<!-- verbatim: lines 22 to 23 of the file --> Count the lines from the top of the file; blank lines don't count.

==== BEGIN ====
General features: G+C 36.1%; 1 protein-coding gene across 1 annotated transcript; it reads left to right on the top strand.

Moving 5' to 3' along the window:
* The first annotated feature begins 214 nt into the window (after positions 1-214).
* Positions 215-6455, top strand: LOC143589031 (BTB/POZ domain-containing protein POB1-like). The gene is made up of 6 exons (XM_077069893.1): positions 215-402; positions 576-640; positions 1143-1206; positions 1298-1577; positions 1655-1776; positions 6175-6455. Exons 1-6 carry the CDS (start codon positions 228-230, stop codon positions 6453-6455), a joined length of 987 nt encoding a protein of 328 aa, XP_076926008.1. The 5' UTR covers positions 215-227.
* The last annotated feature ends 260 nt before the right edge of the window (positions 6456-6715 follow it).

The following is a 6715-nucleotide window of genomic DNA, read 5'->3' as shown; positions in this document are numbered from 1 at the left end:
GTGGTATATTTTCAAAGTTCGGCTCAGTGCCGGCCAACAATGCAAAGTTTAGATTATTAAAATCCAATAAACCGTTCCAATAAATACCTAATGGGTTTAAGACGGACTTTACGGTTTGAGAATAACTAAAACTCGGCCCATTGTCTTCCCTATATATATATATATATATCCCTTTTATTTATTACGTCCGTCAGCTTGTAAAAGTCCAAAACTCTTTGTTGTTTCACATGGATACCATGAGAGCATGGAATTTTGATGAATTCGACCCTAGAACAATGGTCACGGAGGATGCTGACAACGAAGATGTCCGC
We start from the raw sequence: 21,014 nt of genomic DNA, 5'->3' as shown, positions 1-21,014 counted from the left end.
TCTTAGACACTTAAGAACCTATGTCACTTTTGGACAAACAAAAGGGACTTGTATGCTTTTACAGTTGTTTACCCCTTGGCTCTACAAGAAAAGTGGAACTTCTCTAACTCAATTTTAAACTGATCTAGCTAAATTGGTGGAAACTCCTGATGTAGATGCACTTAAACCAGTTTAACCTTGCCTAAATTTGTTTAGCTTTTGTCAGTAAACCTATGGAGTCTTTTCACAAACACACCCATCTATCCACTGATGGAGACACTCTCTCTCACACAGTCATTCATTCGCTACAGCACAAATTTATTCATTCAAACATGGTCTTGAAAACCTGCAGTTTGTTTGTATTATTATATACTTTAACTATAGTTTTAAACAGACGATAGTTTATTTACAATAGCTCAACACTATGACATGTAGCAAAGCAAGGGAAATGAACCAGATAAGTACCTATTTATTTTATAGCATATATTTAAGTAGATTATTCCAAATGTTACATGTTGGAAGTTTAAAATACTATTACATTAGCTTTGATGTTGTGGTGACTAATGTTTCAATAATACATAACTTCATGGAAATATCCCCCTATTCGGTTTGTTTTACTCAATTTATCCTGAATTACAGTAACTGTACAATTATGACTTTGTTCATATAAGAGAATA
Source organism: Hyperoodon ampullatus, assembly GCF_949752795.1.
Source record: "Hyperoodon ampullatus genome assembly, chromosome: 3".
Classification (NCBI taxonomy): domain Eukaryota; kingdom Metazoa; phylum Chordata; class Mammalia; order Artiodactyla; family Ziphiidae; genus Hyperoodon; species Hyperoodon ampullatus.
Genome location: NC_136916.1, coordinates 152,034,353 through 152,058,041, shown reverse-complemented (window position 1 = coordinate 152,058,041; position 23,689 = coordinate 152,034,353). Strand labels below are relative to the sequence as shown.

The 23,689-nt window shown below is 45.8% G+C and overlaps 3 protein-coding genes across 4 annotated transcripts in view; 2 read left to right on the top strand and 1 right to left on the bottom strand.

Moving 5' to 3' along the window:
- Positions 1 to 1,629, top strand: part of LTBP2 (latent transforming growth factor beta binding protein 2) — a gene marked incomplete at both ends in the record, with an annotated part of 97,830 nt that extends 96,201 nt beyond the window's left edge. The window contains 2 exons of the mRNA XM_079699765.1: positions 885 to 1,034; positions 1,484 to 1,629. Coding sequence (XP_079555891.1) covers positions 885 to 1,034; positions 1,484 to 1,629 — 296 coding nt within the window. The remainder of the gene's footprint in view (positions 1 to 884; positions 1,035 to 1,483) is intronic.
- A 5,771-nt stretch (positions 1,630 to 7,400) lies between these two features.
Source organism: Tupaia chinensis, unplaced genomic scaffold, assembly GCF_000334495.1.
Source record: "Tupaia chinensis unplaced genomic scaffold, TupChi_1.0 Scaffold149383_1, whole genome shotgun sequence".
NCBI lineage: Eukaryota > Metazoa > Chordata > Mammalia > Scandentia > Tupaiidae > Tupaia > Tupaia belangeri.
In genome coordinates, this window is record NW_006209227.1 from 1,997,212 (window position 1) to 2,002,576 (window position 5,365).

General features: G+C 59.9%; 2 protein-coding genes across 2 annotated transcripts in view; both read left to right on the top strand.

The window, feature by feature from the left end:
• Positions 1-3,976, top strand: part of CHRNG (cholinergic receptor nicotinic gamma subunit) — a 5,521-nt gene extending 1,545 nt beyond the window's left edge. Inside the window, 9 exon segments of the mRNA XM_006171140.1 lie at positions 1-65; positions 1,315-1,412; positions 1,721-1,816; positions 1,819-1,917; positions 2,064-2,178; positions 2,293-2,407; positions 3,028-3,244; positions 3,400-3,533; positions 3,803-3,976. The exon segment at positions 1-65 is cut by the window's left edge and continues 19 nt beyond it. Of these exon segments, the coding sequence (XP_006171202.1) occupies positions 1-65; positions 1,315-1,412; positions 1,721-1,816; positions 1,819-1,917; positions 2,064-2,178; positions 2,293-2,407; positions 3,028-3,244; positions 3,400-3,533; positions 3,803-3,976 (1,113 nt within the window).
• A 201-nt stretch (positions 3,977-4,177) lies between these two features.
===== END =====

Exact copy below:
General features: G+C 59.9%; 2 protein-coding genes across 2 annotated transcripts in view; both read left to right on the top strand.

The window, feature by feature from the left end: